# The Fade Mathematics: Kite Shawl Calculations

Yesterday I wrote about the construction of kite shawls and I promise you two things: The formula for kite shawl calculations, and a pattern template for them. Here we go!

This article contains a bit of math. If you feel intimidated no worries, you’ll find a simple pattern template using a percentage system at the end of this article!

For the impatient, here are the key facts about this shawl shape (an extensive overview of kite shawls can be found in yesterday’s article The Secrets of Kite Shawls):

- Percentages of yardage for each section vary.
- Percentages depend on the ratio of rows in the increase vs. straight section.
- For regular kites this ratio is 2:1.
- You can knit kites without a straight section.

**The most important takeaway from this article:**

*If you work the regular kite start decreasing before you have only 46% of your yardage available, otherwise you will run out of yarn before finishing. In other words: the decrease section uses almost half of your yardage!*

Details can be found below, as well as a pattern template at the very end.

## Kite Shawl Calculations

### Increase Section

Let *m* be the number of rows in the increase section and assume starting with one stitch only. Our total increase rate for each half is one stitch every other row, so after *m* rows we have *m/2 *stitches on each side.

The area covered by the increase section therefor is *m*m/2*.

### Straight Section

Let *n* be the number of rows in the straight section. Regular kite shawls have *n = m/2* rows in their straight section. The area covered by the straight section is *m/2*n* (left side) and *m/2*n + n*n/2 *(right side).

If you omit the straight section, which is totally possible, this area obviously equals zero.

### Decrease Section

The number of rows in the decrease section is determined by m as we decrease all stitches we created during the increase section. We decrease one stitch every other row on the left half thus the number of rows we need equals *m*.

On the left half we have an area of *(m*m/2)/2*, on the right side the area equals *(n+m)/2*(m/2) + (m/2 * m/4)/2*.

### Section Percentages

The percentage of each section is calculated by summing up all section areas to get the total area. Let the total area be *A* and the areas for each section be *a1*, *a2* and *a3* (*a1* = increase, *a2* = straight, *a3* = decrease).

The increase section uses a1/A * 100% of the total yardage, the straight section *a2/A *100%* and the decrease section *a3/A *100%*.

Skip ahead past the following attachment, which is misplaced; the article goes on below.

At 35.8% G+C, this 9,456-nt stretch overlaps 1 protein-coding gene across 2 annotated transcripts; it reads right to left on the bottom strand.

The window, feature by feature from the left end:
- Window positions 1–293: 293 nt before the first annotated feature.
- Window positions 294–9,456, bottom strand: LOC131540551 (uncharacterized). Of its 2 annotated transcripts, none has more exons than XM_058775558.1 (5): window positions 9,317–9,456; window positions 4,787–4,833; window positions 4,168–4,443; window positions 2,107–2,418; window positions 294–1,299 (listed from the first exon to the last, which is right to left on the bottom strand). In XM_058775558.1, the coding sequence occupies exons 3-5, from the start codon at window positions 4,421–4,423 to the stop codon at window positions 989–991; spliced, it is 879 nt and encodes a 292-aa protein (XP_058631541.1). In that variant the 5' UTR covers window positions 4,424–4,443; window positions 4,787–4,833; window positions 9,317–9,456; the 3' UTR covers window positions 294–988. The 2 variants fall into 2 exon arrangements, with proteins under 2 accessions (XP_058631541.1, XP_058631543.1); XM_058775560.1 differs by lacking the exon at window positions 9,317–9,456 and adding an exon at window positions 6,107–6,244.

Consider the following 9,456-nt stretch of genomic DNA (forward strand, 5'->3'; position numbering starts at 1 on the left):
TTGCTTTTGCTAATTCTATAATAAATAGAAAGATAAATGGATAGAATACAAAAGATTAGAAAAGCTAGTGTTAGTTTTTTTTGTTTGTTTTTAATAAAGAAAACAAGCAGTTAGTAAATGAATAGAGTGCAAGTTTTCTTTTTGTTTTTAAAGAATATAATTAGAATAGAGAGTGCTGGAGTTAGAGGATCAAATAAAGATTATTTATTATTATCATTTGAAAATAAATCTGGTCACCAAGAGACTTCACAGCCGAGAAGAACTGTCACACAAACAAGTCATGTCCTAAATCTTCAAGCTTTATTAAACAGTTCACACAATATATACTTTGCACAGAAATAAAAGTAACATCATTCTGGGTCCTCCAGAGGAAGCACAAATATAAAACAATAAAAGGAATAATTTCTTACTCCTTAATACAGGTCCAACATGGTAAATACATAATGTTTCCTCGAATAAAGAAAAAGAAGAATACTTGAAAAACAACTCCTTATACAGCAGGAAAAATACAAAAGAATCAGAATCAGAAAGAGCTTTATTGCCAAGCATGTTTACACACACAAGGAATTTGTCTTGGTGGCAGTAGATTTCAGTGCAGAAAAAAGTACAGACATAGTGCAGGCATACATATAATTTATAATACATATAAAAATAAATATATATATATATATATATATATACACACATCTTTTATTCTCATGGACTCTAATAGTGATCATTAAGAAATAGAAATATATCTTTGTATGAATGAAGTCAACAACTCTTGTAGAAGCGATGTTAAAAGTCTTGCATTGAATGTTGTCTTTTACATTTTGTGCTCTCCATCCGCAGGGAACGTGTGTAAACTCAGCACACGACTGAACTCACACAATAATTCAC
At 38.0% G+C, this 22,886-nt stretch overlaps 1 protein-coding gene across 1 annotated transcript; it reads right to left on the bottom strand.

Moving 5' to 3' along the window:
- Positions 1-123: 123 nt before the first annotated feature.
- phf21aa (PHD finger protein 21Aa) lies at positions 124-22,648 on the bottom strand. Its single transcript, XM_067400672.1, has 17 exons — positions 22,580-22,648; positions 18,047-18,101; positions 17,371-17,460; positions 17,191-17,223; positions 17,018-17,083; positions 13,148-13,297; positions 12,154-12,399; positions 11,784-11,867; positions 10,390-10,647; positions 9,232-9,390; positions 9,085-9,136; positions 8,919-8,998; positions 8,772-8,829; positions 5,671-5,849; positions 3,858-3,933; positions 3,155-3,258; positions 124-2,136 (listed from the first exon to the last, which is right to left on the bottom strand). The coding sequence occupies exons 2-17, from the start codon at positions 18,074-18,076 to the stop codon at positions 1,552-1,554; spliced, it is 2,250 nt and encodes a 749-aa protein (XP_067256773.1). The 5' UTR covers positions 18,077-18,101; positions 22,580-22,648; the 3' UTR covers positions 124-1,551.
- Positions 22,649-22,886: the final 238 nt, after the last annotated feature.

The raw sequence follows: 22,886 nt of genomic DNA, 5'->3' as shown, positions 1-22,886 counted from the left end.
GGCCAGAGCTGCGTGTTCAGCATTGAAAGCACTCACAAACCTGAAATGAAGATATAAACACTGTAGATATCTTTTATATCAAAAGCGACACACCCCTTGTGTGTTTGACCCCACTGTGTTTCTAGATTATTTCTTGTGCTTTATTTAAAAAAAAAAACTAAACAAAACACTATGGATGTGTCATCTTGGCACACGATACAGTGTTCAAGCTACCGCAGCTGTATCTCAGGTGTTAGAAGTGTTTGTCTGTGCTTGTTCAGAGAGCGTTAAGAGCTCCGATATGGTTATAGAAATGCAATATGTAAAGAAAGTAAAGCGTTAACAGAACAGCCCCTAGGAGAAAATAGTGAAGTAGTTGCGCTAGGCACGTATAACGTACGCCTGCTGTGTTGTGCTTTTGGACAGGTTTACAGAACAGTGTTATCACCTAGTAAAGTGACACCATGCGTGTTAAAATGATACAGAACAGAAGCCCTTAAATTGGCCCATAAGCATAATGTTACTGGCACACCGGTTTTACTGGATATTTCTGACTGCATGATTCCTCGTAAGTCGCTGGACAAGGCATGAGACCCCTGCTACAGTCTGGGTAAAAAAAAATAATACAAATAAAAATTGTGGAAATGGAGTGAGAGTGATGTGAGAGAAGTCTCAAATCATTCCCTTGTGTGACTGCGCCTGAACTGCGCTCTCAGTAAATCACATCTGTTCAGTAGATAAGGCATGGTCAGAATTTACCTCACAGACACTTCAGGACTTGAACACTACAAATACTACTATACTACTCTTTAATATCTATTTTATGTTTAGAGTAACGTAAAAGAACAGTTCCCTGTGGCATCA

These percentages strongly depend of the ratio *m/n* (for *n* not zero).

For *n=m/2* the percentages are

- 24% (increase section)
- 30% (straight section)
- 46% (decrease section)

You see that if you’re starting to decrease after you have used up a bit more than a half of your yarn available *you will run out of yarn before finishing.*

## Kite Shawl Pattern Template

Setup

- CO 5 sts and knit one row.
- Next Row: K1, YO, k to last st, YO, k1.
- Next Row: Knit.
- Next Row: K1, YO, k1, cdd, k1, YO, k1.
- Next Row: K1, YO, k to last st, YO, k1.
- Next Row: K1, YO, k2, cdd, k2, YO, k1.
- Next Row: K1, YO, k to last st, YO, k1.

You can see the center spine stitch now (the position of the cdd on each RS row). This stitch is called CSS from now on, and is used as your main orientation landmark.

### Increase Section

- Next Row: K1, YO, k to 1 st before CSS, cdd, k to last st, YO, k1.
- Next Row: K1, YO, k to CSS, purl CSS, k to last st, YO, k1.
- Repeat the last two rows until you have worked
*m*rows.*

**Please see above for an explanation what m and n stand for. The abbreviation “st” means “stitch”.*

### Straight Section

- Next Row: K1, YO, k to 1 st before CSS, cdd, k to last st, YO, k1.
- Next Row: K1, k to CSS, purl CSS, k to last st, YO, k1.
- Repeat the last two rows until you have worked
*n*rows.

### Decrease Section

- Next Row: K1, YO, k to 1 st before CSS, cdd, k to last st, k1.
- Next Row: K1, k to CSS, purl CSS, k to last st, YO, k1.
- Repeat the last two rows until you have only one stitch between CSS and the left edge of the knitting.
- Bind off all stitches

I really hope this article helps you understanding the principles of kite shawl calculations a bit better, and hopefully it prevents you from running out of yarn knitting kite shawls in the future (like I did two – yes, two! times).

Let me know if you still have any questions about kite shawls by leaving a comment below!

Hello and thank you for that post. I have a question concerning yarn percentage for shawls in which the straight section is omitted: Can you explain after what percentage of yarn available the decrease section should start. Thank you for your answer in advance.

Thankyou so much for this lovely maths 🙂 !

Started the shawal !

Great formula. The math has me stumped (I’m better with words than numbers!) How do I turn m into a number? You state to knit m rows in the increase section and I get that each side of the centre is half the number of stitches at there are rows (I think) I but how do I know how many rows m should be?

Thank you!

“Let m be the number of rows in the increase section” means “m” is the number of rows you decide to knit during your increase section. You decide what “m” will be.